Selena Gomez – ‘Rare’: the quietly confident star wrestles back her own narrative

‘Rare’ is that most powerful and liberating of things – the sound of a woman becoming comfortable both on her own and in her own company

People seem to forget just how good a pop star Selena Gomez can be. Fair enough – the media coverage around her over the past few years has largely focused on her love life and her health struggles, overshadowing her career with tabloid headlines and gossip-mill rumours. But on her third album ‘Rare’, she’s serving up a reminder of her power – no famous exes required.

This new chapter feels like Gomez is trying to begin her emancipation from that whole narrative. Sure, she addresses break-ups and breakdowns in this new batch of songs, but she also moves the story on, coming at it from a position of power and peace. There’s barely any vulnerability here (except for, fittingly, on ‘Vulnerable’), whether in her lyrics or in her cool, confident delivery of them. ‘Look At Her Now’ – a minimalist pop gem – sets out her position clearly, at least from a romantic perspective: “Took a few years to soak up the tears / But look at her now.” Later, she adds a note to anyone thinking she might not be living life on her own terms: “She knows she’ll find love / Only if she wants it.” In other words, Gomez might have been through some shit in recent years, but she’s had her recovery time and now she’s ready to get back to business.

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She sounds satisfied with where she is in life. Gomez is acutely aware that her past relationships aren’t something she should pine over and has utilised her pain to learn and grow stronger. “This dancing was killing me softly / I needed to hate you to love me,” she sings on piano balled ‘Lose You To Love Me’, sounding impenetrably strong despite the song’s big emotions. The title track, meanwhile, reflects that moment in a failed partnership when you stop questioning what’s wrong with you – what you did to make them not love you – and accepting perhaps that the other person didn’t appreciate all your attributes. “Why don’t you recognise I’m so rare?” She asks at the start of the chorus, but ends it on a much more confident note: “I know that I’m special / And I’ll bet there’s somebody else out there / To tell me I’m rare.”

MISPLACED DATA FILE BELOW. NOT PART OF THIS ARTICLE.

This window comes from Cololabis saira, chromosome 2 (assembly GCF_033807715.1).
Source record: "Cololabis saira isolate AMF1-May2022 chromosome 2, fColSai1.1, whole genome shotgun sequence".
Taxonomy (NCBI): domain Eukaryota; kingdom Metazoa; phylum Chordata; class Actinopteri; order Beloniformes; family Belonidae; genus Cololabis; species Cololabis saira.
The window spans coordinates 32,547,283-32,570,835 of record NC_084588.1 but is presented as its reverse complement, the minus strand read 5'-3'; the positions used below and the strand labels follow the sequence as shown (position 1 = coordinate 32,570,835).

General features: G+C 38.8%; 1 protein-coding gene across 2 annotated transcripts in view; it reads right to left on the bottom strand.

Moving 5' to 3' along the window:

If you came to ‘Rare’ hoping for break-up dramatics, then you’ve come to the wrong place. She says as much on album highlight ‘Dance Again’, half-chanting “I kickstart the rhythm / All the drama’s in remission” over fuzzy synths and a walloping disco bassline. ‘Rare’ is that most powerful and liberating of things – the sound of a woman becoming comfortable both on her own and in her own company. That turning point is often portrayed in pop music with euphoric bangers loaded with messages about empowerment. But Gomez’s work here is far more understated – she might be telling the world that she’s free, but, if anything, her approach makes her feel even more secure in herself. She doesn’t need to be loud about it; she’s just happy to share.

 

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There are moments of pure joy and pop brilliance here. ‘Let Me Get Me’ is one of the album’s most dancefloor-ready tracks, Gomez “danc[ing] for therapy, all my babies and me”, her delivery breathy and hurried, as if she recorded it in the middle of a big night out at the club. When she adds, seconds later, “No self-sabotage, no letting my thoughts run / Me and the spiral are done”, you can sense a burden being lifted from her shoulders. ‘Fun’ sounds like a brighter take on her superlative 2017 single ‘Bad Liar’, referencing her health problems while she asks someone if they can keep it casual. “We could overcrowd each other’s spaces / You get me higher than my medication,” she chirrups.

But just as there is plenty of gold on ‘Rare’, there is also plenty of filler – usually found when the songs sound like they could be sung by any number of current pop stars. The Latin guitar strum of ‘Ring’ is Camila Cabello‘s ‘Havana’-lite – right down to a very similar “ooh na na”. ‘Crowded Room’, a collaboration with Atlantan rapper and singer 6lack, sounds like any other bland radio-friendly bit of emotional pop, while ‘People You Know’ is pleasant enough but not particularly memorable.

Blips aside, ‘Rare’ is a beautifully confident return from one of pop’s most underrated stars, and a quietly defiant wrestling back of the narrative surrounding her.

Details 

Selena Gomez Rare

  • Release date: January 10, 2019
  • Label: Interscope
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